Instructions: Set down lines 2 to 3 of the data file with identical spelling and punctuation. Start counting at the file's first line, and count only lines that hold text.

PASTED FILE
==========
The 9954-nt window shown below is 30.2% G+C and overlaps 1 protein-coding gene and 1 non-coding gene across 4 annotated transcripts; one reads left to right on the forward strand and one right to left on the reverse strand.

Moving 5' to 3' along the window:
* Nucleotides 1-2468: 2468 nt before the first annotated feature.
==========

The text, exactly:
Moving 5' to 3' along the window:
* Nucleotides 1-2468: 2468 nt before the first annotated feature.